Weak are becoming weaker in lopsided football qualifiers
Nine of the 16 counties competing in Round 1 of the All-Ireland football qualifiers today and next Saturday have won fewer than 10 games in the 14 seasons the 'back door' has been open.
Three of them - Leitrim, Waterford and London - have won just one qualifier game each and are again ranked as outsiders in their respective engagements this year.
Carlow and Antrim have won only four games (same as Clare, who as beaten Munster semi-finalists, enter at the Round 2 stage this year) while Offaly have won only six qualifiers.
It's a depressing reflection on the second-chance system, which was introduced in 2001, to guarantee every county a minimum of two championship games.
It was also hoped that it would offer so-called weaker counties an opportunity to enjoy an extended stay in the championship.
There have been some successes in that regard, but the bigger picture shows a rather dreary landscape where early exits from the qualifiers are all too common.
It has led to a re-opening of the debate on the championship format, including suggestions that weaker counties enter a secondary championship, once eliminated from the provincial scene.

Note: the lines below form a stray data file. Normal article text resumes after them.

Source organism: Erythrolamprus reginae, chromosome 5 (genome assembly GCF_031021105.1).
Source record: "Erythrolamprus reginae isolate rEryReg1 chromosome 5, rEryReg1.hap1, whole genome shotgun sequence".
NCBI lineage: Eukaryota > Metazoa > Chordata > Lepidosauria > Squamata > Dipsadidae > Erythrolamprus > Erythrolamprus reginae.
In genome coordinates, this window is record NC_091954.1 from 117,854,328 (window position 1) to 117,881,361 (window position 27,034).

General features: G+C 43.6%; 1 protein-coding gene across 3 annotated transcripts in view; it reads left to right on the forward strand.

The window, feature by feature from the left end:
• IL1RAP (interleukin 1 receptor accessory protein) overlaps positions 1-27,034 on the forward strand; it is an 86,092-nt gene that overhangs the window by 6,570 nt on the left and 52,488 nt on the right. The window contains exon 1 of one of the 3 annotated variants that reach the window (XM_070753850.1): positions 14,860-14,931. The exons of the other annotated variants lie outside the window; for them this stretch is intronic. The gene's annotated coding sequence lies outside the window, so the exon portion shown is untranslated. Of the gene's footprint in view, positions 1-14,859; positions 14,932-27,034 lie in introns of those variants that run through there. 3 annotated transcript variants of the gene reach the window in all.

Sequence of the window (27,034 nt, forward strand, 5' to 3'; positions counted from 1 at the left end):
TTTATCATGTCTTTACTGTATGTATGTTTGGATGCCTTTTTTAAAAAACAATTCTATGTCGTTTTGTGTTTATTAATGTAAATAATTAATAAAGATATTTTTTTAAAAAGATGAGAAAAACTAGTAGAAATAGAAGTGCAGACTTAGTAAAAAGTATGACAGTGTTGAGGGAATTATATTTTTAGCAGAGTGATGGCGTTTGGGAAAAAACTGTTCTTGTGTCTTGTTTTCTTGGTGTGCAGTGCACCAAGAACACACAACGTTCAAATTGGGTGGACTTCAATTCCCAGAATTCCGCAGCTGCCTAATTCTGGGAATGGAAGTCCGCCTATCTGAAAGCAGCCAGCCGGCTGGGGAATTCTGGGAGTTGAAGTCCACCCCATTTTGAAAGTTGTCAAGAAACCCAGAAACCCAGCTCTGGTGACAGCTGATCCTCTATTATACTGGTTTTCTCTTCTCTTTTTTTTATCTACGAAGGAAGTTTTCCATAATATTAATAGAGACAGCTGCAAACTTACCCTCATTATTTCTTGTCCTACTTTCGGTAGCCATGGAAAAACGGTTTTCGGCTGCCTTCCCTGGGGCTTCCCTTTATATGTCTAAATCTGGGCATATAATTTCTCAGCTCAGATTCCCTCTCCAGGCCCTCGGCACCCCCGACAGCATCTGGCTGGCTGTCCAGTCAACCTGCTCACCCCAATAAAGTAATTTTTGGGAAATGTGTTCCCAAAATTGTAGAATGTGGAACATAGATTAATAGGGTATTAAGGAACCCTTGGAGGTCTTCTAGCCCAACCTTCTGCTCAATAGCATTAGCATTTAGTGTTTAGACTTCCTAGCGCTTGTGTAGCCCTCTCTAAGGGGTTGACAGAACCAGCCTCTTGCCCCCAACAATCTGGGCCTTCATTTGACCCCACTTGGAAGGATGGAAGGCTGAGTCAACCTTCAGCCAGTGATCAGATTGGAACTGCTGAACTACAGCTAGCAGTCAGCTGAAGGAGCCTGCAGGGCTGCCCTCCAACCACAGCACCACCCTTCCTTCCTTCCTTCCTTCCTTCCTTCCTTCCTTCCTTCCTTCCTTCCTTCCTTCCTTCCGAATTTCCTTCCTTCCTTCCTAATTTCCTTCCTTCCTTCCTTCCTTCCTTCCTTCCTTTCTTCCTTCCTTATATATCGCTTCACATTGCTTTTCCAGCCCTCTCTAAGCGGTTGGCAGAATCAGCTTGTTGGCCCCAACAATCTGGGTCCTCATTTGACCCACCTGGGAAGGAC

GAA president Aogán ó Fearghail talked of the need for a review immediately after taking office last February, pointing out that while counties were happy with the provincial championships, there was less enthusiasm for the qualifiers.
"Many of the counties are not comfortable with the format of the qualifiers - we will take note of that. I certainly think it's an area where we will listen to people and look for good proposals to work on," he said.
Qualifier results from the last 14 seasons show that 10 counties have a success rate ranging from 40 per cent down to seven per cent. At the other end of the scale, Kerry have never lost a qualifier game, while Dublin's only defeat came against Armagh in Croke Park in 2003.
Tyrone, Cork and Donegal have a qualifier success rate in excess of 70 per cent.